Tag: Harrods

Sake sommeliery at Harrods

sake sommelier at Harrods wine shop

Sake, that illusive Japanese drink which, despite its increasing popularity in restaurants and elsewhere, remains a bit of a mystery to the public.

For one, there is often misconceptions about what it is. Despite the fact that basic versions are now widely available in supermarkets, it is still often mistakenly called Japanese rice wine. In reality, the process of making sake is more like that of beer – the starch in rice must be converted to sugars before it can be fermented using yeast. And in Japan, the establishments which make sake are called breweries.

Then there is the matter of how to drink sake. Should you have it warm or cold? And how does this then affect that food you might have with it? After all, sake is reported to have completely different characteristics on the palate compared to the nose.

Luckily these, and other intricate matters, are covered in the first and only sake sommelier course in the UK.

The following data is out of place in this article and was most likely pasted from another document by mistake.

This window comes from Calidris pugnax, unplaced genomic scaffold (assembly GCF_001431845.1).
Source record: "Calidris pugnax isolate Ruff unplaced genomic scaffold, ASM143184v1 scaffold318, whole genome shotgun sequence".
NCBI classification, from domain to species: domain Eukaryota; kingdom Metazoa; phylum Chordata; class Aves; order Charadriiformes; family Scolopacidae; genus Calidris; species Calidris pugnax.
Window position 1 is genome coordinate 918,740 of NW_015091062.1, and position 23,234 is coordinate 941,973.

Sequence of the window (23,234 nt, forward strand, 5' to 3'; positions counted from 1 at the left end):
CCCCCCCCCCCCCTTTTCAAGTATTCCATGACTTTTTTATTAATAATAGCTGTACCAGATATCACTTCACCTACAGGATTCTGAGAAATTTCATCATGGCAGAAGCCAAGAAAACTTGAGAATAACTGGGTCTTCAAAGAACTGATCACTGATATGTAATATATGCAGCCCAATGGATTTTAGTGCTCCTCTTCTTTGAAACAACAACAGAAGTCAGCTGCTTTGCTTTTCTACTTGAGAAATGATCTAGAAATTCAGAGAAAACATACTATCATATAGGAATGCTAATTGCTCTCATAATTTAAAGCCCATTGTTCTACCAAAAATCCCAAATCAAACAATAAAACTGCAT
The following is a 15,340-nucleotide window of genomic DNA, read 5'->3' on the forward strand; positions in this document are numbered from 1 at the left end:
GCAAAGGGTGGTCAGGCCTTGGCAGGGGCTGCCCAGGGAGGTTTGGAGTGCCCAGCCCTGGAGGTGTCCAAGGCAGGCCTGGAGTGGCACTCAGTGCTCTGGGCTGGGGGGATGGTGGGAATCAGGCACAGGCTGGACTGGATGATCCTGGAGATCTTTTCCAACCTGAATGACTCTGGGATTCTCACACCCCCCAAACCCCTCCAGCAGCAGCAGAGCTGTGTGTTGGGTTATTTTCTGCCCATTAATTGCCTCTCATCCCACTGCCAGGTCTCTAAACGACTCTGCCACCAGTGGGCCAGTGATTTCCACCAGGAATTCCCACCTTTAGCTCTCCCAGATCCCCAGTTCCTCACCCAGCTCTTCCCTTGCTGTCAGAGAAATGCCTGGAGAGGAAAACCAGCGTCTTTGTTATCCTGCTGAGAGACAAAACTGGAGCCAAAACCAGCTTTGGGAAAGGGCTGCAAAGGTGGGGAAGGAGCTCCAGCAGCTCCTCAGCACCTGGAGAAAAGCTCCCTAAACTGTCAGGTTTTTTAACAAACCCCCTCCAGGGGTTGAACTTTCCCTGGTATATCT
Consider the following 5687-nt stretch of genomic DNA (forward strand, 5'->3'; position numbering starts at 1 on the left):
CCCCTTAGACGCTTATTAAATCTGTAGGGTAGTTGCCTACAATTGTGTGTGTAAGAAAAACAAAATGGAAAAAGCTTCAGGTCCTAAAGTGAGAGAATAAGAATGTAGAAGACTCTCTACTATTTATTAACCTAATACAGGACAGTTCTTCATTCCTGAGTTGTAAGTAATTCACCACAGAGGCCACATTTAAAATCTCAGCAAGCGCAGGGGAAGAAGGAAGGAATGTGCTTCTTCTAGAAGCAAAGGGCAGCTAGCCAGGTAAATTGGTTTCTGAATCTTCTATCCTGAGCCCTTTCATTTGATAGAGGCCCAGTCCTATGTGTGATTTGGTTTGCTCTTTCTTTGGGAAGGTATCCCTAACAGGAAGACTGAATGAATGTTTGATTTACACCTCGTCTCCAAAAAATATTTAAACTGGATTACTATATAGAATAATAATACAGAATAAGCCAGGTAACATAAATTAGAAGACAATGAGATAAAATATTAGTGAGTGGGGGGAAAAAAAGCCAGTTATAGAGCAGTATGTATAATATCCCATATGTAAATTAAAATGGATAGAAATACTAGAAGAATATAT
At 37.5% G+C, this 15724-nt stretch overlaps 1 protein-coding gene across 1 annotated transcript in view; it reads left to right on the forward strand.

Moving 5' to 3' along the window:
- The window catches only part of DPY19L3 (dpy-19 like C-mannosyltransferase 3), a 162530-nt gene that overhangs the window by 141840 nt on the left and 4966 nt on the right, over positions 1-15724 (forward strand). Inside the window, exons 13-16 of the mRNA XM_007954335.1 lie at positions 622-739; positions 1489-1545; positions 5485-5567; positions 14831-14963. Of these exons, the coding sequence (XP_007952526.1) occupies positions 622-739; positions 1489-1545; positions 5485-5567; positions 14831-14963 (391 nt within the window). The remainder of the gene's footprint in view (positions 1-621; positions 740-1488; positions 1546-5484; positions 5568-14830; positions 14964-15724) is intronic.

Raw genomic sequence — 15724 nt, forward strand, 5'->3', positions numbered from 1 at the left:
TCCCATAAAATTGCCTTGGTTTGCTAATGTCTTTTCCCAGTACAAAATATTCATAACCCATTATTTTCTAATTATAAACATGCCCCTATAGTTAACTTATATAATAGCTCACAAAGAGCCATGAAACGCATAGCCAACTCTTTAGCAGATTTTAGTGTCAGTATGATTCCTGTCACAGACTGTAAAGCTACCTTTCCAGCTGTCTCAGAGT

sake sommelier at Harrods wine shop

Held in the private room of Harrod’s wine shop, the course is run by the Sake Sommelier Association and offers an introduction to the history of sake, its making and its characteristics. Although the course is only intended as an introduction, you do get a serious overview of everything. Particularly useful, perhaps, is the classification of sake – a very confusing matter when you realise there are names for every variation!

Theory aside, you will also get to sample a few sakes from different categories and at different temperatures – everything from super polished to slightly aged. The tasting is tutored and with specially designed glasses by Riedel as well as more traditional glassware so you leave with a great set of tasting notes and ideas on how to match particular sakes with food. And as you leave, you will receive a sake sommelier certificate too. Just think, a newly qualified sake sommelier in just one session.

(First seen on BespokeRSVP)

Dining with Bisol Prosecco at Le Café Anglais

Bisol Dinner